Answer: The nucleus basalis of Meynert is an acetylcholine producing projection area located in the basal forebrain.
The cortex is sensitive to modulation by acetylcholine. Most of the acetylcholine comes from axonal projections that originate in a small section of the basal forebrain, and this are of acetylcholine rich neurons is called the nucleus basalis of Meynert. It is within an area called the substantia innominata.
The are stains densely for choline acetyltransferase, the enzyme that is responsible for the synthesis of acetylcholine.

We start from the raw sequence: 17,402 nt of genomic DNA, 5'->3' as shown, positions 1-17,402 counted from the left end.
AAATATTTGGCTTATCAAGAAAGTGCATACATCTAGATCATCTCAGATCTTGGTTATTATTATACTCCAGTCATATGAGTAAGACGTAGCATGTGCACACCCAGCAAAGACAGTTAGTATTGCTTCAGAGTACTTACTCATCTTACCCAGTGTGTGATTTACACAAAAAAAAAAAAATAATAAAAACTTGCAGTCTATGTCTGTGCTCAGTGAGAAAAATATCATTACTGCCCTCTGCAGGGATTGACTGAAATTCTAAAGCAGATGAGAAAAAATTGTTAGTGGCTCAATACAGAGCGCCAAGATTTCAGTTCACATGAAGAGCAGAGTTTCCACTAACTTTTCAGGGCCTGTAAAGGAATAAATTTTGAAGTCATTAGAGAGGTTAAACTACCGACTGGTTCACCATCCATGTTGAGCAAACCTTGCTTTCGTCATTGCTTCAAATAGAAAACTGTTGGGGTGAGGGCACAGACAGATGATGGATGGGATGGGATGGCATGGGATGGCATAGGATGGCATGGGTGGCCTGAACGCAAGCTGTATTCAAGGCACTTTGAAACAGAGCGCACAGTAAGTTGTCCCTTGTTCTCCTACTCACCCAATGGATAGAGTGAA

These projections into the cortex are believed to be relevant for attention and visual perception. The acetylcholine produced by these cells activate nicotinic acetylcholine receptors at Layer IV in the primary visual cortex, while also inhibiting another population through muscarinic receptor activation.
Deficits in functions in the nucleus basalis of Meynert are observed in neurodegenerative diseases such as Parkinson’s disease and Alzheimer’s disease. Because of these changes, the cholinergic system was implicated in playing a role in the cognitive symptoms observed in Alzheimer's disease, prompting researchers to consider cholinergic modifying drugs as a therapeutic approach.
The structure is named after Theodor Meynert, a German-Austrian anatomist.